GOLD COAST, Australia — The Star Entertainment Group has doubled down on its bid to sue an Asian billionaire who racked up an AUD 43 million ($32.8 million) gambling debt at its casino in Gold Coast in the south of Brisbane on Australia’s east coast.
VIP high roller Wong Yew Choy allegedly dishonored a blank check after a five-day losing streak playing baccarat at The Star Gold Coast.
After losing an international bid to pursue Wong over the debt in Singapore, Star Casino has been granted leave to pursue the billionaire in the Queensland Supreme Court.
The well-known Asian gambler had been lured to the Gold Coast casino as part of a marketing junket in July 2018.
The gambling mogul opened his account with an over Aud 40 million ($30 million) check to buy gaming chips before hitting the baccarat table.
Within three days, the billionaire lost the entire amount, documents lodged in Queensland Supreme Court reveal.
Undeterred by the massive loss, the billionaire splashed another AUD 10 million ($7.6 million) in chips.
After seven days at the tables, Wong left The Star casino owing AUD 43,209,853 — including a room tab topping more than AUD 420,000.
After returning to Singapore, Wong stopped payment on a blank check he signed to cover his losses incurred during the stay.
In 2019, the Singapore court dismissed The Star’s lawsuit against Wong, seeking to recover his gambling debts.
The court cited the Singapore Civil Law Act prohibiting the government from assisting foreign companies seeking to recover debts related to overseas gambling.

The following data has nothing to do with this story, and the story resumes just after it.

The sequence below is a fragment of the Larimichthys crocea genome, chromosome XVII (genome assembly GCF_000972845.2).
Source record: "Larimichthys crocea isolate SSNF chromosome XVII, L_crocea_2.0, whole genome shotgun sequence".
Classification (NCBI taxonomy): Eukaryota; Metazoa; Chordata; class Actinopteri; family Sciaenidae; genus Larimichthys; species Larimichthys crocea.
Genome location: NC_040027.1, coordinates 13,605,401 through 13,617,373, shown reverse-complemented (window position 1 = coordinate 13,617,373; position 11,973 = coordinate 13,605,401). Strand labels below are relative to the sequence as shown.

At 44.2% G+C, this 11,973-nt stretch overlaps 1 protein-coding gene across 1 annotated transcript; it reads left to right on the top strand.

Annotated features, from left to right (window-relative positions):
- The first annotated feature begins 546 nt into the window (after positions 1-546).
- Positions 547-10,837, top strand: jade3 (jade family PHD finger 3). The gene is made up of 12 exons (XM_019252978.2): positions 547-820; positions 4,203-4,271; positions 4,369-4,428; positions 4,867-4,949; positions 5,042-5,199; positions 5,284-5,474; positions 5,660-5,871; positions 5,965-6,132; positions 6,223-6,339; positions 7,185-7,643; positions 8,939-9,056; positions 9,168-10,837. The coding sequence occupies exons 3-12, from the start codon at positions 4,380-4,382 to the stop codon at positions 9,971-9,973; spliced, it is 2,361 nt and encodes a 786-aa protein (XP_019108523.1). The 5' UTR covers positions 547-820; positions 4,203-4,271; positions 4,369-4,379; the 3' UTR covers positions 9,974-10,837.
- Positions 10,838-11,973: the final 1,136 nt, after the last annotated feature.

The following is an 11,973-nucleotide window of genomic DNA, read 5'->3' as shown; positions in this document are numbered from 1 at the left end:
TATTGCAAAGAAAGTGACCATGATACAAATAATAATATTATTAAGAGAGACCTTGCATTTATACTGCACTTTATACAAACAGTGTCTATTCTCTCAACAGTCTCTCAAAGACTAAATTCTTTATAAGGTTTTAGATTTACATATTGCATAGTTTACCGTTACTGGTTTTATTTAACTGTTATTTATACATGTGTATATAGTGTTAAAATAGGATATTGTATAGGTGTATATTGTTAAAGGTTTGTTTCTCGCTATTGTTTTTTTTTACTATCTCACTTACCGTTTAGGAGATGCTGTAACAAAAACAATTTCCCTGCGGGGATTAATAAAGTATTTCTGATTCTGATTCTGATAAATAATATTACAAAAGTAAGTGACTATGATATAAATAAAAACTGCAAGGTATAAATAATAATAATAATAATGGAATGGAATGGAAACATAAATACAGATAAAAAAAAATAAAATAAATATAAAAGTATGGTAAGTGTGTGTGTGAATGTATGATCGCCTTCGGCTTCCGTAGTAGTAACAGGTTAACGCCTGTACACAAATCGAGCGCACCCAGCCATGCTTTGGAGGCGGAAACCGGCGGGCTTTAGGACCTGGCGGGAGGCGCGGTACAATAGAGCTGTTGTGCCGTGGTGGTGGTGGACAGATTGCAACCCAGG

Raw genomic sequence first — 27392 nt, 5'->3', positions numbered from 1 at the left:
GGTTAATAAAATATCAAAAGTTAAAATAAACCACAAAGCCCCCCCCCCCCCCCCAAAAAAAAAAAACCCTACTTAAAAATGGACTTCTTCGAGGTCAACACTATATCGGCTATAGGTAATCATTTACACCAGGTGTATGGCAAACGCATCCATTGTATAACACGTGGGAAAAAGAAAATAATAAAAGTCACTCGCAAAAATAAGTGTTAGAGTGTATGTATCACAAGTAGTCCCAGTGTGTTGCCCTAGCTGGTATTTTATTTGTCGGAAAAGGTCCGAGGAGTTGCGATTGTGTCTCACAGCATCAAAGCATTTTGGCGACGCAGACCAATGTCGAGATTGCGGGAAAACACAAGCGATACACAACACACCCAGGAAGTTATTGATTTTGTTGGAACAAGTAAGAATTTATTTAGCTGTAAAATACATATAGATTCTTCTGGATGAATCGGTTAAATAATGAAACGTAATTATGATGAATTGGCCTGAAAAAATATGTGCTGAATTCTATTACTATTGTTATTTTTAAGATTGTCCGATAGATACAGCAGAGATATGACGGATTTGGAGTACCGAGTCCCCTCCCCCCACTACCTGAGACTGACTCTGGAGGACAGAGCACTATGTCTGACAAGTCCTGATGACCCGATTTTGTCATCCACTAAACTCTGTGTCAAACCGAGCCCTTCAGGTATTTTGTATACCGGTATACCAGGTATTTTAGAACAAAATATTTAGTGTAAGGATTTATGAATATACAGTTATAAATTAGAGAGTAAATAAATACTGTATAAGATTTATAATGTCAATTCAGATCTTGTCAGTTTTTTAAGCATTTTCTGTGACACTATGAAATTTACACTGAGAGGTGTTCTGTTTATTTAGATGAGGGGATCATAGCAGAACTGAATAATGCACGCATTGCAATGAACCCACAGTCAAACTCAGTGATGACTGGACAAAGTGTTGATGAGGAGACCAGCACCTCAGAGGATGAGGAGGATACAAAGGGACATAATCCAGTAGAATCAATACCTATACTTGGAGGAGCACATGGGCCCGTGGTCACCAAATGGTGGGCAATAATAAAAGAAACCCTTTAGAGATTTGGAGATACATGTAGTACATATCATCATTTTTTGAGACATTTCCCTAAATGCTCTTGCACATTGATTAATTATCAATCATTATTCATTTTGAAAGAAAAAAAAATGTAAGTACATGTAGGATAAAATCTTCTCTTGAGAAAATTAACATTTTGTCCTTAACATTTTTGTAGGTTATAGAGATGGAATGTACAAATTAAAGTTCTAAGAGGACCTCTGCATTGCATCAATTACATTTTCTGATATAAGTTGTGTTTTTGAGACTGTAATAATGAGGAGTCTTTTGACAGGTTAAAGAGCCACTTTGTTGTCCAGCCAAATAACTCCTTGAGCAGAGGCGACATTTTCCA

“(The) claims against me are therefore frivolous, vexatious, or otherwise an abuse of the court process,” Wong said.
International Judge Jeremy Cooke favored Wong, ordering the claim be struck out and the VIP high roller be paid AUD 20,000 plus costs.
However, Star Entertainment has refused to fold, taking its legal fight to the Queensland Supreme Court to recover AUD 43,209,853 plus interest and costs.
Wong filed a conditional notice of intention to defend, disputing the court’s jurisdiction and arguing the proceeding to be an abuse of process.
However, on Wednesday, Justice Thomas Bradley dismissed Wong’s application to dismiss or set aside The Star’s legal action.
“Star has pleaded a relatively straightforward claim in damages, including under the Cheques Act,” Justice Bradley said.
“I am not persuaded that allowing the proceeding to continue will result in Wong incurring a serious and unfair burden, prejudice or damage or cause him any serious and unjustified trouble or harassment in defending himself.”
“If it were dismissed or stayed, Star would be prevented from having its claim against Wong determined on its merits.
“That would be an injustice.”
Both parties have been ordered to make written submissions on costs, with the matter expected to be heard this year.
(Edited by Amrita Das and Ritaban Misra)
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